For the last couple of weeks we have been talking about calling. Some people thing only nurses, doctors and ministers are called – all other people just have a profession. But I have been saying: everyone is called – even in their chosen vocation.
Our understanding of our calling is shaped by the answer to these three questions:
- Who am I created to BE? (identify)
- What am I created to DO? (mission)
- Where am I created to GO? (place/potion)
I have suggested that all Christians can answer this question in a general way: we are children of God/disciples who make disciples wherever we are. There is also a particular way in which you and I as individuals can answer that question personally and specifically for ourselves.
Last week we concentrated on the “who am I created to BE?” questions. This week I am concentrating on the “what am I created to DO?” question. And I hope to challenge you in a profound way as to what your mission/purpose is.
2. An old measure
Matthew 28: 18 Then Jesus came to them and said, “All authority in heaven and on earth has been given to me. 19 Therefore go and make disciples of all nations, baptizing them in the name of the Father and of the Son and of the Holy Spirit, 20 and teaching them to obey everything I have commanded you. And surely I am with you always, to the very end of the age.”
I know this is a well-known passage, but consider what would happened if the church was shaped by this verse!
A. For you
Not for ministers and missionaries, but for every Christian
B. Where you are
Not about leaving and going to serve in some far-off land where you don’t know the culture or language or food
C. To make disciples
Not just about evangelism – it is about people becoming obedient followers of Christ (that is what a disciples is); finding the fullness of following Jesus; fully surrendered follower of Christ.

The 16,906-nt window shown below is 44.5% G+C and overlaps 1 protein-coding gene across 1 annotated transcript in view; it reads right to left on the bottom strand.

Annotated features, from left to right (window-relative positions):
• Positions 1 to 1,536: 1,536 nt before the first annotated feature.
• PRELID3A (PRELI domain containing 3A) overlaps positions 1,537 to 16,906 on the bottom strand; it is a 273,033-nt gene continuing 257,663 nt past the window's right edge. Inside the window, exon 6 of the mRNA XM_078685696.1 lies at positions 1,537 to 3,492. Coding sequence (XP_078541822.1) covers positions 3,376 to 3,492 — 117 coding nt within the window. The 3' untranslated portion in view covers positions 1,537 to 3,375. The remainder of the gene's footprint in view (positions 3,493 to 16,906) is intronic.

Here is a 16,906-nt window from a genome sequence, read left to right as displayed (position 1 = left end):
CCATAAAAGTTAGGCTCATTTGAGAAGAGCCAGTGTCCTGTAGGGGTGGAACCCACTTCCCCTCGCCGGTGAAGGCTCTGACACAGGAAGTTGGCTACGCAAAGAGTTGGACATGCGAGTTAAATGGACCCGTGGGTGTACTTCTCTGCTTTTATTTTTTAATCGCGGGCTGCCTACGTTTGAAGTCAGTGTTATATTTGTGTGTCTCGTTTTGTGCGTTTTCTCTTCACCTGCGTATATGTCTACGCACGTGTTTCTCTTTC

D. Like the master
In John 20:21 Jesus says, “Peace be with you! As the Father has sent me, I am sending you.” That means that the way and the
3. The call to make disciples
So discipleship is the backbone of calling. The call to discipleship is the call to let the fullness of Jesus in me overflow to others; intentionally placing the fullness of Jesus that is in me at the intersection of my relationship with others.
If you have a look at what the 12 disciples did in Acts, there can be very little argument as to what they understood Jesus to mean in Matthew 28. They took his words literally and seriously. Think of Peter and Paul: relationships, time, modelling, accountability, practice. They did what was done for them.
Francis Chan says this,
Why is there so little disciple making taking place in the church today? Do we really believe that Jesus told his early followers to makes disciples but he wants his 21st century church to do something different? None of us would claim to believe this, but somehow we have created a church culture where the paid ministers do the ‘ministry’, and the rest of us show up, put some money in the plate, and leave feeling inspired or ‘fed’. We have moved so far away from Jesus’ command that many Christians don’t have a frame of reference for what disciple making looks like.
He is too right to ignore. Especially the part about not having “a frame of reference”. So here is my addition: we are making disciples, they are just after the model in which we were discipled. And that’s the problem!